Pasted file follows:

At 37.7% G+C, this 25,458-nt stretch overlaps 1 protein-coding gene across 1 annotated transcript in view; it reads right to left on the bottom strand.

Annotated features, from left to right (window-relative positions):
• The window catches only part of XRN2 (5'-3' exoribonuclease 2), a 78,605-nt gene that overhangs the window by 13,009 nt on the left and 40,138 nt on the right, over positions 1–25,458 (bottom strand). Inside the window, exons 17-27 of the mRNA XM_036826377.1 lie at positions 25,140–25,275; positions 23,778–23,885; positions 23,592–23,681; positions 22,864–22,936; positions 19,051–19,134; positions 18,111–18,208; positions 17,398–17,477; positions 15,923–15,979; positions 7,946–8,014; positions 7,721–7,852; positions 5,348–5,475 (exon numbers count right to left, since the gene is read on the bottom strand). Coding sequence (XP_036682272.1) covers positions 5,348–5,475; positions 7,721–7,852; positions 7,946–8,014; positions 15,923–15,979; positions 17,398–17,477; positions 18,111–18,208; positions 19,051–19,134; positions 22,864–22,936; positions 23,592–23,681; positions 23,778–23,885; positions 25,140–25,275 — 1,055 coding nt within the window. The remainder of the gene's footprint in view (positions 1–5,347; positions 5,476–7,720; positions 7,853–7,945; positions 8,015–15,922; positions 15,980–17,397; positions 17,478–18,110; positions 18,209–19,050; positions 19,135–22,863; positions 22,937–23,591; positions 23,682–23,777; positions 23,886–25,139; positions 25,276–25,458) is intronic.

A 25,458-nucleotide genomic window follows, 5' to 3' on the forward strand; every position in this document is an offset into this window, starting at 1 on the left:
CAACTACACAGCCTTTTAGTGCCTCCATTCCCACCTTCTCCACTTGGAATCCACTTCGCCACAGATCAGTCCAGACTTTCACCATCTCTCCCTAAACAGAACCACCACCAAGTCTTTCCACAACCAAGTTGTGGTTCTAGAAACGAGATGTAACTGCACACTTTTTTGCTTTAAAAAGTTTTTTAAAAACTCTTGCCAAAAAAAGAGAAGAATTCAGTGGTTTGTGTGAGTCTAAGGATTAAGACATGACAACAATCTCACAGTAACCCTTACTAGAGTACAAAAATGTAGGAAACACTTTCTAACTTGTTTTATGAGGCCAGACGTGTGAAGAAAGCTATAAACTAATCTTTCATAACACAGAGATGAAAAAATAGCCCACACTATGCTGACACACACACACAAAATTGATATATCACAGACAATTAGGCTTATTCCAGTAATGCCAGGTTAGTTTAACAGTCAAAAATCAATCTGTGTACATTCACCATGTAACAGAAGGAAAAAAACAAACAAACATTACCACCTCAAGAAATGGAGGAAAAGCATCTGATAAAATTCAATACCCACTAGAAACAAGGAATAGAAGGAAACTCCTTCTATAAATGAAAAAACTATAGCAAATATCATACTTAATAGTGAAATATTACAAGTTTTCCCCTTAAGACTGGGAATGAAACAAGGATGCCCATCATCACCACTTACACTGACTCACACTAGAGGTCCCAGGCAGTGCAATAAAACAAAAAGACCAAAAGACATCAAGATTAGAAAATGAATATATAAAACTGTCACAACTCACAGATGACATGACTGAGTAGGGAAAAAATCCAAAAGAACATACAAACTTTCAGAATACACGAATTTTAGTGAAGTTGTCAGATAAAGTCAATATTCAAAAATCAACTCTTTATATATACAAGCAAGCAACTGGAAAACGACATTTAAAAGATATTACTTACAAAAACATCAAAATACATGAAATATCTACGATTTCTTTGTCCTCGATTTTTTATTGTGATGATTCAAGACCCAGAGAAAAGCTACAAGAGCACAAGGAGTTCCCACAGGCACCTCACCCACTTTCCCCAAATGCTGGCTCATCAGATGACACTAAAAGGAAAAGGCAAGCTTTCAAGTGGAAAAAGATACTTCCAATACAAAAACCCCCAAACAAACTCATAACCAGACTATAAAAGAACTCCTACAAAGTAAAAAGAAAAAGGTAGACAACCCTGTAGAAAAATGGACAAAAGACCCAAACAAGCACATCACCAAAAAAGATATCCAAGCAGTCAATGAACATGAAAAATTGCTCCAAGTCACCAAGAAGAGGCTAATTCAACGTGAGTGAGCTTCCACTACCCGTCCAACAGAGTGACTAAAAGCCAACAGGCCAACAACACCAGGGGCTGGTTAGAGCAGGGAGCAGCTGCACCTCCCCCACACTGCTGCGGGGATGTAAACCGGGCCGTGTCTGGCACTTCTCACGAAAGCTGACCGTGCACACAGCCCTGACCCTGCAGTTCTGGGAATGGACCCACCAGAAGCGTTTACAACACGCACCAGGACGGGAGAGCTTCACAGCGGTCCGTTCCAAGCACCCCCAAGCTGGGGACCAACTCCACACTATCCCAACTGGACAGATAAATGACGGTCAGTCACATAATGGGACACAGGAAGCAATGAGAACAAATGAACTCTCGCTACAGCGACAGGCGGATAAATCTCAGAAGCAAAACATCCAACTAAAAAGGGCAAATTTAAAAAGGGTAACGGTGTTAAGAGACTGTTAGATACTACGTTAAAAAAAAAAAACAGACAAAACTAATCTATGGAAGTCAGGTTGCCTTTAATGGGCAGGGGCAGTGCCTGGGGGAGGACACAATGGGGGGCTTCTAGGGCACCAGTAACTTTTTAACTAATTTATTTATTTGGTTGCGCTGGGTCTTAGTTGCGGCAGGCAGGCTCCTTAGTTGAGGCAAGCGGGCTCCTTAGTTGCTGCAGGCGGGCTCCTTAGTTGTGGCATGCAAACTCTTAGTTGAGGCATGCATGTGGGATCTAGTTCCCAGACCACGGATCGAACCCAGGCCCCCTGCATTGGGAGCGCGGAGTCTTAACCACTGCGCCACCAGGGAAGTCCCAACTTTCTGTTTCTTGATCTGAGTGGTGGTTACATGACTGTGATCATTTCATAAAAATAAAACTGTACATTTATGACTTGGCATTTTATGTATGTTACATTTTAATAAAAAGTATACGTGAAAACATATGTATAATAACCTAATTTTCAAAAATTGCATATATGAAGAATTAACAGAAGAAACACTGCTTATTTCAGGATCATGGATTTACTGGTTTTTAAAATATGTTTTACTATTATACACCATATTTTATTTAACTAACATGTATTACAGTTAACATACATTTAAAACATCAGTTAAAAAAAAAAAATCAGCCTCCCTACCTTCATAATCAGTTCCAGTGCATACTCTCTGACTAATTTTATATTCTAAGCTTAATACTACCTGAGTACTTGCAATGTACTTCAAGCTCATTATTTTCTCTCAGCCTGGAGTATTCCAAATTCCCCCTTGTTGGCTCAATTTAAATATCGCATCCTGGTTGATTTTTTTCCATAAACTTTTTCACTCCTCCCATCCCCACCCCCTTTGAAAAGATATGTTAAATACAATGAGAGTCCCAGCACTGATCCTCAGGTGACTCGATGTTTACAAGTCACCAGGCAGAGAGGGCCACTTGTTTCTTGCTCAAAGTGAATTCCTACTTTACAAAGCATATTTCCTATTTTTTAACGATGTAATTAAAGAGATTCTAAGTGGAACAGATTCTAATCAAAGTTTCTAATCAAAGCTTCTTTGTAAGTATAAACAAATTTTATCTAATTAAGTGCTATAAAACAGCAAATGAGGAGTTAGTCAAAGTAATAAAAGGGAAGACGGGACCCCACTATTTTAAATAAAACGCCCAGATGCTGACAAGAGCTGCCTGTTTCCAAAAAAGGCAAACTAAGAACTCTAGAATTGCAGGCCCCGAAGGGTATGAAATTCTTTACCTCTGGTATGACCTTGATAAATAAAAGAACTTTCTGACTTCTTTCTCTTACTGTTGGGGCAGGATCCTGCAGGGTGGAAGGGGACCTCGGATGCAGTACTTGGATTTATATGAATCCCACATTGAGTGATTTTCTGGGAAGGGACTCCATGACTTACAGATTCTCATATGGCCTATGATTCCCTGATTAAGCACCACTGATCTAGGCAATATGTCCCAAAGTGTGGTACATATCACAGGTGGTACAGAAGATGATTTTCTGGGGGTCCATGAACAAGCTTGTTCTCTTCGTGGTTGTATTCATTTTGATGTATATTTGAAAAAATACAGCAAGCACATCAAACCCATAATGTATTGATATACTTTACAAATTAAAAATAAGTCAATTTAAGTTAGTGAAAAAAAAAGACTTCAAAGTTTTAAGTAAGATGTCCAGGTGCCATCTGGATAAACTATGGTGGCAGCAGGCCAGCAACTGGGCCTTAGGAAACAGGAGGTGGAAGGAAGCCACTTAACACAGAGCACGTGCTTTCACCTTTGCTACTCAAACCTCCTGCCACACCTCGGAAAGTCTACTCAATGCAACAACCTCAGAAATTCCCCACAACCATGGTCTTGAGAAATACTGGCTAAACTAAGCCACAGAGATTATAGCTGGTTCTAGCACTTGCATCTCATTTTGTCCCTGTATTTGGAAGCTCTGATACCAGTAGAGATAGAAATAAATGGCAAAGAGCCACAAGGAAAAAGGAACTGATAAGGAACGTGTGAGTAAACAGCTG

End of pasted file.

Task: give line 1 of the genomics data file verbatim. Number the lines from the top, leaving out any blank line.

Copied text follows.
At 37.7% G+C, this 25,458-nt stretch overlaps 1 protein-coding gene across 1 annotated transcript in view; it reads right to left on the bottom strand.